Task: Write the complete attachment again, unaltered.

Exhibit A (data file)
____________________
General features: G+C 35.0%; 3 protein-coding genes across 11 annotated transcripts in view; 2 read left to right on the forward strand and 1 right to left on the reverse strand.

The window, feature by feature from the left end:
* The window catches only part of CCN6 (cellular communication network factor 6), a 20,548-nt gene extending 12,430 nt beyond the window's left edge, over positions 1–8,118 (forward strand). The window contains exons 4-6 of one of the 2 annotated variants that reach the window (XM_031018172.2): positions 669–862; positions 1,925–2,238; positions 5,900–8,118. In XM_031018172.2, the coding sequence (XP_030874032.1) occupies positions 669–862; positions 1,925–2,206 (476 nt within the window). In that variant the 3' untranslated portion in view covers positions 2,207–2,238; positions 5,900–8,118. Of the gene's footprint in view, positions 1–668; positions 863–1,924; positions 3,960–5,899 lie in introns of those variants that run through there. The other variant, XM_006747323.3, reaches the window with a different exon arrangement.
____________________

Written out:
General features: G+C 35.0%; 3 protein-coding genes across 11 annotated transcripts in view; 2 read left to right on the forward strand and 1 right to left on the reverse strand.

The window, feature by feature from the left end:
* The window catches only part of CCN6 (cellular communication network factor 6), a 20,548-nt gene extending 12,430 nt beyond the window's left edge, over positions 1–8,118 (forward strand). The window contains exons 4-6 of one of the 2 annotated variants that reach the window (XM_031018172.2): positions 669–862; positions 1,925–2,238; positions 5,900–8,118. In XM_031018172.2, the coding sequence (XP_030874032.1) occupies positions 669–862; positions 1,925–2,206 (476 nt within the window). In that variant the 3' untranslated portion in view covers positions 2,207–2,238; positions 5,900–8,118. Of the gene's footprint in view, positions 1–668; positions 863–1,924; positions 3,960–5,899 lie in introns of those variants that run through there. The other variant, XM_006747323.3, reaches the window with a different exon arrangement.